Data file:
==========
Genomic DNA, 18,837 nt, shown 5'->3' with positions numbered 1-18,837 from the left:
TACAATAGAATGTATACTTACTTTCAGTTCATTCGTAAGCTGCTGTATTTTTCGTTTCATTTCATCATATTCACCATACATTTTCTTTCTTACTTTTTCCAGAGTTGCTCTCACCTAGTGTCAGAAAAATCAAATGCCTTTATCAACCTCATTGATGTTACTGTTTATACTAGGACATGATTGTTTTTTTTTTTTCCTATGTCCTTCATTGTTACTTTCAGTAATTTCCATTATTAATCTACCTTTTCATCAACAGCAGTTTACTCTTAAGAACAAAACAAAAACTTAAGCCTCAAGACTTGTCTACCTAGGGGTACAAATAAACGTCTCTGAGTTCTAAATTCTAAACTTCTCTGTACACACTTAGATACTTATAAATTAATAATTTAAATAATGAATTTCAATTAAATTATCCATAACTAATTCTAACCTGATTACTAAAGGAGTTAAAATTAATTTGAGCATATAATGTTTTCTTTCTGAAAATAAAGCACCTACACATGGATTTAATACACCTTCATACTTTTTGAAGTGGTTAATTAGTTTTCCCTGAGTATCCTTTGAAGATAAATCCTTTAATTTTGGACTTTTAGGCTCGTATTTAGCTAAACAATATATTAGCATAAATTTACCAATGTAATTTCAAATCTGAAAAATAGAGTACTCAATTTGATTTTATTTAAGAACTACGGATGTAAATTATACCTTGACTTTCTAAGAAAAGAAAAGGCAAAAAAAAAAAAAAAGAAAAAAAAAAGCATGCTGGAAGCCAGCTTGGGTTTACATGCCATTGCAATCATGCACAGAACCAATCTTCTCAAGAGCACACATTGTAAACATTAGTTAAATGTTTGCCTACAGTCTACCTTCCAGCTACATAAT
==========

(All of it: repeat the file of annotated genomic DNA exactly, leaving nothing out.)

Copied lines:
Genomic DNA, 18,837 nt, shown 5'->3' with positions numbered 1-18,837 from the left:
TACAATAGAATGTATACTTACTTTCAGTTCATTCGTAAGCTGCTGTATTTTTCGTTTCATTTCATCATATTCACCATACATTTTCTTTCTTACTTTTTCCAGAGTTGCTCTCACCTAGTGTCAGAAAAATCAAATGCCTTTATCAACCTCATTGATGTTACTGTTTATACTAGGACATGATTGTTTTTTTTTTTTCCTATGTCCTTCATTGTTACTTTCAGTAATTTCCATTATTAATCTACCTTTTCATCAACAGCAGTTTACTCTTAAGAACAAAACAAAAACTTAAGCCTCAAGACTTGTCTACCTAGGGGTACAAATAAACGTCTCTGAGTTCTAAATTCTAAACTTCTCTGTACACACTTAGATACTTATAAATTAATAATTTAAATAATGAATTTCAATTAAATTATCCATAACTAATTCTAACCTGATTACTAAAGGAGTTAAAATTAATTTGAGCATATAATGTTTTCTTTCTGAAAATAAAGCACCTACACATGGATTTAATACACCTTCATACTTTTTGAAGTGGTTAATTAGTTTTCCCTGAGTATCCTTTGAAGATAAATCCTTTAATTTTGGACTTTTAGGCTCGTATTTAGCTAAACAATATATTAGCATAAATTTACCAATGTAATTTCAAATCTGAAAAATAGAGTACTCAATTTGATTTTATTTAAGAACTACGGATGTAAATTATACCTTGACTTTCTAAGAAAAGAAAAGGCAAAAAAAAAAAAAAAGAAAAAAAAAAGCATGCTGGAAGCCAGCTTGGGTTTACATGCCATTGCAATCATGCACAGAACCAATCTTCTCAAGAGCACACATTGTAAACATTAGTTAAATGTTTGCCTACAGTCTACCTTCCAGCTACATAAT